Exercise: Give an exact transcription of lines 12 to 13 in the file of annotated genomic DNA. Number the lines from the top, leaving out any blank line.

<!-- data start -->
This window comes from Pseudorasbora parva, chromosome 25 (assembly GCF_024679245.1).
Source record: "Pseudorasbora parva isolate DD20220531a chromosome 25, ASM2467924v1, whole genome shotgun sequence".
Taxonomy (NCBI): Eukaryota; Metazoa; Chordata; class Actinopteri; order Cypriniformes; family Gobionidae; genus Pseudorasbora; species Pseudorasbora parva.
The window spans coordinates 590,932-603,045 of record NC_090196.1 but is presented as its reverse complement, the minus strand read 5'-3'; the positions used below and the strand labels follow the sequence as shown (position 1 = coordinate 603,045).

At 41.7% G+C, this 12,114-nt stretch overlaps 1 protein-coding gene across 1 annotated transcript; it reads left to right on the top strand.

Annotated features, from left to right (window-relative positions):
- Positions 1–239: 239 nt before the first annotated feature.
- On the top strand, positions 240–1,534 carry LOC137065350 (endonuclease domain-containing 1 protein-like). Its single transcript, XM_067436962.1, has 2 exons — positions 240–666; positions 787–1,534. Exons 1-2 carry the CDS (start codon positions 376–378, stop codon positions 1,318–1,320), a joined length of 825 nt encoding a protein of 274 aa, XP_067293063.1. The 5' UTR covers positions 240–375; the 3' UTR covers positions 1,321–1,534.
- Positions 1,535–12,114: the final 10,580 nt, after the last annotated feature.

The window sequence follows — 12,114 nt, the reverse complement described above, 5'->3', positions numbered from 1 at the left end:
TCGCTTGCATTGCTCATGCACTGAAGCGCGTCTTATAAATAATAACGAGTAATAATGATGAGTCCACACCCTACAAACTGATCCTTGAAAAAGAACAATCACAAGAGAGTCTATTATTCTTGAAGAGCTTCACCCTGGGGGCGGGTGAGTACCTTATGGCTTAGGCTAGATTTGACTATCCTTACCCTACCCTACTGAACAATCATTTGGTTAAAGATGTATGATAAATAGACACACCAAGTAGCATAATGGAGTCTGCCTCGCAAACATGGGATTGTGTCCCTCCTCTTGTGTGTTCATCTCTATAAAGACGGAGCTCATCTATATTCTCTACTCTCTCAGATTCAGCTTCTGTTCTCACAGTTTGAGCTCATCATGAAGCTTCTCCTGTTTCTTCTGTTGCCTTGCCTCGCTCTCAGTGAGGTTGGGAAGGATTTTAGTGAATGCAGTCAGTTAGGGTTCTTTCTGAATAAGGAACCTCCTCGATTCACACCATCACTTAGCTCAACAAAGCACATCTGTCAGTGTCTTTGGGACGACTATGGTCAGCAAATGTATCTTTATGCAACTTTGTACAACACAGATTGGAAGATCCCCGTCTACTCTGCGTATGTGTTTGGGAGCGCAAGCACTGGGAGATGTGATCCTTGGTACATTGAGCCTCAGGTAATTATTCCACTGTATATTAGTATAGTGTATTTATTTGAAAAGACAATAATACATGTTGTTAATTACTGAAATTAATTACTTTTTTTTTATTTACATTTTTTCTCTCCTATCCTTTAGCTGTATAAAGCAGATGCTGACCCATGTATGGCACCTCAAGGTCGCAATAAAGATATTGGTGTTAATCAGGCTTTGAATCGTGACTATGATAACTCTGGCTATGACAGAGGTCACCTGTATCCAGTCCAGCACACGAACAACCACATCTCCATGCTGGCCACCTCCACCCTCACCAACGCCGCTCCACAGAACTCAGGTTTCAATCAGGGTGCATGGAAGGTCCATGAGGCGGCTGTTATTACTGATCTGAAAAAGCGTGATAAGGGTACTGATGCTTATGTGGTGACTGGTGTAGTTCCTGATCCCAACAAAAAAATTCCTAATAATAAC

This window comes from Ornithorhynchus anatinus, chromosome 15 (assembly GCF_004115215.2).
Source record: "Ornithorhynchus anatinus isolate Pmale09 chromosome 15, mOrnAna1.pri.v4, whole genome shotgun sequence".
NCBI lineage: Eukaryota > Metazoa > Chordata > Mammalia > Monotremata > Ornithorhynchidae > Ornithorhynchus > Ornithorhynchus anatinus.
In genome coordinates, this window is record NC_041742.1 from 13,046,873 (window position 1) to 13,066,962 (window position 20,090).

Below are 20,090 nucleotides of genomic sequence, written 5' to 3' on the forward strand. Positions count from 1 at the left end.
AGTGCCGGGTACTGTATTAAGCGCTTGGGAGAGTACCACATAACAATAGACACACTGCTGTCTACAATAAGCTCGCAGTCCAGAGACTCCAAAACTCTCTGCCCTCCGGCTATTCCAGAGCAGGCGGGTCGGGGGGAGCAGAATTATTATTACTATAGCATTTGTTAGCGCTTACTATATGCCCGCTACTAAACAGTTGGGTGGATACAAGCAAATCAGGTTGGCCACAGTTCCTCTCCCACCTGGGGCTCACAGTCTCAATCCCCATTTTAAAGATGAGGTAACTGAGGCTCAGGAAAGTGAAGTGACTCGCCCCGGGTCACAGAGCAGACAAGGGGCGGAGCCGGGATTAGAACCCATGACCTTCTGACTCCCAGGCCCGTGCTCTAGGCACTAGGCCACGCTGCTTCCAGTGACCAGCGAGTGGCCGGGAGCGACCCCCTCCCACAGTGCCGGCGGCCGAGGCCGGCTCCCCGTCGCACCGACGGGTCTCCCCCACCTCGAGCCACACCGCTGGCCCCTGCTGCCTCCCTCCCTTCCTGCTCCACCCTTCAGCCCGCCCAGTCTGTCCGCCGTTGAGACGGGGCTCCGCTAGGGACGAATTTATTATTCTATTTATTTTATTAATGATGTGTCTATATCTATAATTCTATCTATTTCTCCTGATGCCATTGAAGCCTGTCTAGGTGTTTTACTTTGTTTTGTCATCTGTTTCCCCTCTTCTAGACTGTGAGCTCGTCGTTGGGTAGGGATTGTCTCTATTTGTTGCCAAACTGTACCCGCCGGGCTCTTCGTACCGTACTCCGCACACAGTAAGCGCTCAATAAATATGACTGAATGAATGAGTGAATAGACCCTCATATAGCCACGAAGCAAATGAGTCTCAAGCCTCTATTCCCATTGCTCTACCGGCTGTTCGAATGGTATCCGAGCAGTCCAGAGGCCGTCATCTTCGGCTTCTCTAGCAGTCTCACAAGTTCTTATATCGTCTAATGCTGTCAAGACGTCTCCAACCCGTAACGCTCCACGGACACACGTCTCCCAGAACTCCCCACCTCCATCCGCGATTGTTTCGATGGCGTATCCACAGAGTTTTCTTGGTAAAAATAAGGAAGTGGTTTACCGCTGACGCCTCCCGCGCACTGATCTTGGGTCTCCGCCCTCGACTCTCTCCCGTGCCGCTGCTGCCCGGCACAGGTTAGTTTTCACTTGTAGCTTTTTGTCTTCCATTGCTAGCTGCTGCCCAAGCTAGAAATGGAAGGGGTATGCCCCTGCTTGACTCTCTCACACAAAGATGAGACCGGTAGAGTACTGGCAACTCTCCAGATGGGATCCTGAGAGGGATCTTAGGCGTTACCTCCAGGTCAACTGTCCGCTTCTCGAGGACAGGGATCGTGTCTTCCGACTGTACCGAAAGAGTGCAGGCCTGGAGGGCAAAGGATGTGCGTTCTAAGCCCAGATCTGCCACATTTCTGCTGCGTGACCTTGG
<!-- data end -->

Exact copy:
This window comes from Ornithorhynchus anatinus, chromosome 15 (assembly GCF_004115215.2).
Source record: "Ornithorhynchus anatinus isolate Pmale09 chromosome 15, mOrnAna1.pri.v4, whole genome shotgun sequence".